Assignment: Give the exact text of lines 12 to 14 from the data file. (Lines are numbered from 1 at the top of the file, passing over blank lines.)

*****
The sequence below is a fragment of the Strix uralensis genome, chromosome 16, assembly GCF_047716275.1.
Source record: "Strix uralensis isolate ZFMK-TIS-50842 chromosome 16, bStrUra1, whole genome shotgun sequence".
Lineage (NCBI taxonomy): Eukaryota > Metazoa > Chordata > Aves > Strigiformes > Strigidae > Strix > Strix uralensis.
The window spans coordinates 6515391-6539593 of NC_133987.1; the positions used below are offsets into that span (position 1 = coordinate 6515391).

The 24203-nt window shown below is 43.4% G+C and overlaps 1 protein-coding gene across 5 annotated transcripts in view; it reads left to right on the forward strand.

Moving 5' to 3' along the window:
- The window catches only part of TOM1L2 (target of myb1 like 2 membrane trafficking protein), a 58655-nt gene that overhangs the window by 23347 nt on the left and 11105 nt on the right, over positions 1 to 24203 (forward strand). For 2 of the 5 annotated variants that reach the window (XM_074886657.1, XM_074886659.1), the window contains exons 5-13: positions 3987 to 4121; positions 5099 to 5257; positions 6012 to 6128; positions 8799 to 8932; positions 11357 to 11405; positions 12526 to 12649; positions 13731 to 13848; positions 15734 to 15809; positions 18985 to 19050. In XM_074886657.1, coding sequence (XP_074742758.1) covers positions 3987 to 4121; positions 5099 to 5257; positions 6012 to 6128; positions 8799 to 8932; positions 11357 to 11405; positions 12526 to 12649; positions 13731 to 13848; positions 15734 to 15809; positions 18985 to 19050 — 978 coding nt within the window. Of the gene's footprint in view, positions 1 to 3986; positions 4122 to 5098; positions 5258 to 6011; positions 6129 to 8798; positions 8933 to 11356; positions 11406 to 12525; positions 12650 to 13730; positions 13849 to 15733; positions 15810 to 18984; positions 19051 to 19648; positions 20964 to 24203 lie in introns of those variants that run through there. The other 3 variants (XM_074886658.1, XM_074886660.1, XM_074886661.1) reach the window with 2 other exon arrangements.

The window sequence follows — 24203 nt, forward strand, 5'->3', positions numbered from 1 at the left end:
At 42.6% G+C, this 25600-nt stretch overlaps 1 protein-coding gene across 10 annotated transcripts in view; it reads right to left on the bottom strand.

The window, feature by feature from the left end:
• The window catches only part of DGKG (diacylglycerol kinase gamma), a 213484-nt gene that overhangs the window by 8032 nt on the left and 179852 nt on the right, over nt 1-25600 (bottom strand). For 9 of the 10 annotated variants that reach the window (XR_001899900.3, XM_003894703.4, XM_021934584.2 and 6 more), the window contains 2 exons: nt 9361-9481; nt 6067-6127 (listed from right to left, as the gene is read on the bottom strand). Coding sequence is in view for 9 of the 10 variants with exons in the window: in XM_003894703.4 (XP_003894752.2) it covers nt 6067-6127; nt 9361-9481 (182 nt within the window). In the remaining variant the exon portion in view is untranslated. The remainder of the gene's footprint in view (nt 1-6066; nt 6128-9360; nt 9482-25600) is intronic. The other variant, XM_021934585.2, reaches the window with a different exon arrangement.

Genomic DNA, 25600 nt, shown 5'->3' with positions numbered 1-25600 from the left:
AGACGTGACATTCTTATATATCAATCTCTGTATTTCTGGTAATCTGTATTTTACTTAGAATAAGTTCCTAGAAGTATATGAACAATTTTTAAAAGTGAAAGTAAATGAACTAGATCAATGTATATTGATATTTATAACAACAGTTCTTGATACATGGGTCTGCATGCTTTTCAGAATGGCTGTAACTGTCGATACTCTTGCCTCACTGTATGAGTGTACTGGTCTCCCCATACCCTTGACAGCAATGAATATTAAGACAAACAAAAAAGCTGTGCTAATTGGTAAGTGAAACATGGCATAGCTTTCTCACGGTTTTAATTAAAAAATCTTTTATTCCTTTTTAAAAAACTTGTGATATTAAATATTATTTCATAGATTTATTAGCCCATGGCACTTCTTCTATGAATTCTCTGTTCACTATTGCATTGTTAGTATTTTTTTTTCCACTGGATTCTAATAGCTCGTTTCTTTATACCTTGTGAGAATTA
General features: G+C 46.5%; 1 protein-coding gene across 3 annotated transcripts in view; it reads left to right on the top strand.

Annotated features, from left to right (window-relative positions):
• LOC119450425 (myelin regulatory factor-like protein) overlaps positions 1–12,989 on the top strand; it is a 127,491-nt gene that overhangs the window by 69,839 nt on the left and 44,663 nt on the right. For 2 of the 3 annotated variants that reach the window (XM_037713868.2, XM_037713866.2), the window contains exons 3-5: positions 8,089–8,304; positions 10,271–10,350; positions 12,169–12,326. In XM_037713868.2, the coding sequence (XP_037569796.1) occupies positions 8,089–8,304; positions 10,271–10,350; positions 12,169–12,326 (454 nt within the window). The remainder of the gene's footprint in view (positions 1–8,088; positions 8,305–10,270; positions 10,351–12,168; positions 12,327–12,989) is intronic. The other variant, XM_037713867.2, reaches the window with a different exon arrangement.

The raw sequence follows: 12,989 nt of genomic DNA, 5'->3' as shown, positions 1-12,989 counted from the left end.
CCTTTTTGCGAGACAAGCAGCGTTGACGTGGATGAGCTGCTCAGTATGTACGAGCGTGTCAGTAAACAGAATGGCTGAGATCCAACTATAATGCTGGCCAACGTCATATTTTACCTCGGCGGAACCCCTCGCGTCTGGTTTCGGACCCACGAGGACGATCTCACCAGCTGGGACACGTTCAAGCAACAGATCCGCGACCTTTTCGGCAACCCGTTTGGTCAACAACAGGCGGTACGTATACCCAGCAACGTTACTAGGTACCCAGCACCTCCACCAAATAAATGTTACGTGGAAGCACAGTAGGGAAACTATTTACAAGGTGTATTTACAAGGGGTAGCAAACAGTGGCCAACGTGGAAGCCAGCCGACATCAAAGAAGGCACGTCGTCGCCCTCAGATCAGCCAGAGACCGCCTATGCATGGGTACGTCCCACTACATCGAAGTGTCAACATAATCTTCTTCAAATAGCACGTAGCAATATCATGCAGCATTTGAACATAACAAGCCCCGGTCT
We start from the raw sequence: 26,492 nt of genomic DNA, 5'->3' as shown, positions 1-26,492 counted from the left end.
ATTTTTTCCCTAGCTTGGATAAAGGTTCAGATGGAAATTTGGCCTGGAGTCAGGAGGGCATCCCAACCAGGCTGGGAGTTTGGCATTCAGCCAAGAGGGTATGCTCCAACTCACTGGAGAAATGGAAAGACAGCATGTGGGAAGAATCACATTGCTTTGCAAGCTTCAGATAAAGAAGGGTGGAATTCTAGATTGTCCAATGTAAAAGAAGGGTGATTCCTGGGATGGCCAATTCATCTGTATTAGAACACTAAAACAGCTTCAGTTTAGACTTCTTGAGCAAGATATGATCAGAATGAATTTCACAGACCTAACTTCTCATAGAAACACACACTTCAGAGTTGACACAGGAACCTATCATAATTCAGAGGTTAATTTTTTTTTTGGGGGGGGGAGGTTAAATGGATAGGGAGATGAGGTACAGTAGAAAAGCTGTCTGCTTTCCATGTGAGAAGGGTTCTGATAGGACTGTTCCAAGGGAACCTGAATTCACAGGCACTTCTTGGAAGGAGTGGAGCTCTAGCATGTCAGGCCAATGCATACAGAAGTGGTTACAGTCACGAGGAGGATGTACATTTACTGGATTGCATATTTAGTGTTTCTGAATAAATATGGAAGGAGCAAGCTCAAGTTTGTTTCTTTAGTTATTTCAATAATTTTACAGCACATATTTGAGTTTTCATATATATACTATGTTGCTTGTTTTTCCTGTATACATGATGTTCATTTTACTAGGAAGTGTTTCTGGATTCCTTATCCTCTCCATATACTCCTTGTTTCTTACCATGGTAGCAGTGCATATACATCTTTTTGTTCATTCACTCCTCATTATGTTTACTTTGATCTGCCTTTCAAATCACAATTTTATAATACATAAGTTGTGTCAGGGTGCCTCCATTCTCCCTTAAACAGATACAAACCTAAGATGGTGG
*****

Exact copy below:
Genomic DNA, 25600 nt, shown 5'->3' with positions numbered 1-25600 from the left:
AGACGTGACATTCTTATATATCAATCTCTGTATTTCTGGTAATCTGTATTTTACTTAGAATAAGTTCCTAGAAGTATATGAACAATTTTTAAAAGTGAAAGTAAATGAACTAGATCAATGTATATTGATATTTATAACAACAGTTCTTGATACATGGGTCTGCATGCTTTTCAGAATGGCTGTAACTGTCGATACTCTTGCCTCACTGTATGAGTGTACTGGTCTCCCCATACCCTTGACAGCAATGAATATTAAGACAAACAAAAAAGCTGTGCTAATTGGTAAGTGAAACATGGCATAGCTTTCTCACGGTTTTAATTAAAAAATCTTTTATTCCTTTTTAAAAAACTTGTGATATTAAATATTATTTCATAGATTTATTAGCCCATGGCACTTCTTCTATGAATTCTCTGTTCACTATTGCATTGTTAGTATTTTTTTTTCCACTGGATTCTAATAGCTCGTTTCTTTATACCTTGTGAGAATTA
General features: G+C 46.5%; 1 protein-coding gene across 3 annotated transcripts in view; it reads left to right on the top strand.